Maxwell alumna Phaedra Stewart ’91 finds it difficult to look at the world without seeing opportunities to connect with people, raise their spirits and empower them to make their lives better. A self-described serial entrepreneur (some might say a serial…
2011 Martin Luther King Jr. Celebration will highlight King’s global legacy
Syracuse University will hold its 26th annual Martin Luther King Jr. Celebration on Sunday, Jan. 23, in the Carrier Dome.
This year’s theme is “Heirs of a King: Remembering and Continuing the Work of Global Legacy.” Kirt Wilson, associate professor of communication arts and sciences at the Pennsylvania State University and an African American scholar, will be the keynote speaker.
The annual celebration is among the largest university-sponsored events in the United States to commemorate King. Last year, more than 2,000 people attended SU’s event.
“Over the years, we have honored Dr. Martin Luther King in this celebration with wonderful keynote speakers,” says Theresa Jenkins, chair of the 2011 celebration. “Following in this tradition we will welcome Kirt Wilson, who will bring us his knowledge and perspective on the great works of Dr. King and his global legacy.”
The evening program, which will include the presentation of the 2011 Unsung Hero Awards and entertainment, begins at 6:30 p.m. and is free and open to the public. Tickets for the dinner, which precedes the program at 5 p.m., are $25 for the general public and $15 for students without meal plans. Students with meal plans will be charged for one dinner. For ticket information, call Hendricks Chapel at (315) 443-5044.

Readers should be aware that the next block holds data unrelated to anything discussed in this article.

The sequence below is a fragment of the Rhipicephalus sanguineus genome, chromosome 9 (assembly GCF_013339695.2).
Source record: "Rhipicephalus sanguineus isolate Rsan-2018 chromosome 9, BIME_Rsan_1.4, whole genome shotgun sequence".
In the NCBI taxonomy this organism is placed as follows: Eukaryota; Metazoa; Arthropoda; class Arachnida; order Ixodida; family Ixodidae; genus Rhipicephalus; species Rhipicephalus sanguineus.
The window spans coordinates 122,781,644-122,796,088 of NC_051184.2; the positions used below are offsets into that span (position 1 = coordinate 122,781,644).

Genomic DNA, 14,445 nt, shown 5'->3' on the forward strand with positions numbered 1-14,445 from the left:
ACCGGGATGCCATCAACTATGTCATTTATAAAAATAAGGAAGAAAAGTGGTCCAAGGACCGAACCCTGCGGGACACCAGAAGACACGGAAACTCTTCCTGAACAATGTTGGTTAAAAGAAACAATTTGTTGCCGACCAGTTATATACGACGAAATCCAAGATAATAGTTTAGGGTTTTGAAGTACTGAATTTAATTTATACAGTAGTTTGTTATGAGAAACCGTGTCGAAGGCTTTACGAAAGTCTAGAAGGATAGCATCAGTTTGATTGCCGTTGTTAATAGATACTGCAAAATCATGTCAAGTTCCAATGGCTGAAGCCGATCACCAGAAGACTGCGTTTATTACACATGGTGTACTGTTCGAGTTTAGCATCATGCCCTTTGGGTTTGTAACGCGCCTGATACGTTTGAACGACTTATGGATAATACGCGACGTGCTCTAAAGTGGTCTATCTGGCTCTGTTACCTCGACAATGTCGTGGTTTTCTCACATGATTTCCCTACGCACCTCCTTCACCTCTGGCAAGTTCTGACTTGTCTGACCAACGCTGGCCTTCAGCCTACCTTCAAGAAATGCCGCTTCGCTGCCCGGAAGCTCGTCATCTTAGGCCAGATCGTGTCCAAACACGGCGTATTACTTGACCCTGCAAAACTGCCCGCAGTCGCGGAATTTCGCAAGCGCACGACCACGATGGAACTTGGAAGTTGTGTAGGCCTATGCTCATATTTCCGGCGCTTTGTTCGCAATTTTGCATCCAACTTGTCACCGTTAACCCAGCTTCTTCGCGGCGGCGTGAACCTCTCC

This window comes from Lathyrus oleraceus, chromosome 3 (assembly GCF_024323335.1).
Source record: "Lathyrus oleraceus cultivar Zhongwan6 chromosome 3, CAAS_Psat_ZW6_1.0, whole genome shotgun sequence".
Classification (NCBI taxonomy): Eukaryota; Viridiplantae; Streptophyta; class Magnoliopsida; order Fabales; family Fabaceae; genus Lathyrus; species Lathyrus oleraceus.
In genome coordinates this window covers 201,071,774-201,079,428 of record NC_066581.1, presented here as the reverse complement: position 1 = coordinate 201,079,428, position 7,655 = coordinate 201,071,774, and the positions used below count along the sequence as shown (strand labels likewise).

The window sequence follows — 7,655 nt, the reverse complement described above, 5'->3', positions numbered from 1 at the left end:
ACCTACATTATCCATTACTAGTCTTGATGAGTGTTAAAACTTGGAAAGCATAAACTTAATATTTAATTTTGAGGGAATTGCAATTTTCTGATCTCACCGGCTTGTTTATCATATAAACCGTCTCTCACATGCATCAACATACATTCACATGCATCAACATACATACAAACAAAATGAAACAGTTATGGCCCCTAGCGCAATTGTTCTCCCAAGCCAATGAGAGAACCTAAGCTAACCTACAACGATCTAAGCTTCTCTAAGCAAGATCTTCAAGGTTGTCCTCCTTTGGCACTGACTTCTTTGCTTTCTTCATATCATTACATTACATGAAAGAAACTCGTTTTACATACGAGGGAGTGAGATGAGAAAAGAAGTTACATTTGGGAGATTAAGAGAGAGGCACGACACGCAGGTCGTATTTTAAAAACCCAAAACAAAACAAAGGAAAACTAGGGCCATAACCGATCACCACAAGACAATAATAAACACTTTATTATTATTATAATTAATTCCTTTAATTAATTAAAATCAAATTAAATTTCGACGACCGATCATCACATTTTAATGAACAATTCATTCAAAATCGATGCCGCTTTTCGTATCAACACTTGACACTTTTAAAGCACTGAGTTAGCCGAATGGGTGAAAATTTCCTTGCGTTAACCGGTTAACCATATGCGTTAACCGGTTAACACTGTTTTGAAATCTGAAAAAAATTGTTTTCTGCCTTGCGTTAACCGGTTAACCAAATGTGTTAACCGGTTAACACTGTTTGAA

Unsung Hero Awards will be presented this year to Omolara Funmilola Akinpelu, research associate with the Burton Blatt Institute at Syracuse University; Eileen E. Baldassarre, C-STEP administrative coordinator at the SUNY College of Environmental Science and Forestry; Sacchi Patel, a graduate student in SU’s School of Education; and Kwame Adusei, obstetrician/gynecologist with St. Joseph Hospital Health Center’s Maternal Child Health Center.
Wilson will also take part in “A Conversation with Kirt Wilson,” a discussion based on Thomas Jackson’s 2009 book, “From Civil Rights to Human Rights: Martin Luther King Jr. and the Struggle for Economic Justice” (University of Pennsylvania Press, 2006), on Jan. 23 at 3 p.m. in Maxwell Auditorium.
A community festival celebrating arts, culture and education in the Syracuse community will be held on Saturday, Jan. 29, from 1-4 p.m. at Seymour Dual Language Academy, 108 Shonnard St.
Wilson is a rhetorical critic and theorist whose research spans African American public discourse, presidential rhetoric, 19th-century rhetorical practice and theories of social change and race.
Before joining the Penn State faculty last August, Wilson had been assistant and associate professors of rhetoric and communication at the University of Minnesota since 1996. He taught courses in African American civil rights discourse; argument theory and practice; close textual criticism; collective memory; sentimental aesthetics; and U.S. public address. He also served as director of graduate studies for the University of Minnesota’s communication sciences department.
He is the author of ‘The Reconstruction Desegregation Debate: The Politics of Equality and the Rhetoric of Place” (Michigan State Press, 2002) and was an associate editor of “The Sage Handbook of Rhetorical Studies” (2009). He was honored by the University of Minnesota with a McKnight Presidential Fellowship in 2004. He has won the National Communication Association’s New Investigator Award (2001); the Karl R. Wallace Memorial Award (2002); and two book awards—NA’s Winans-Wichelns Memorial Award and the Marie Hochmuth Nichols Award for Published Research.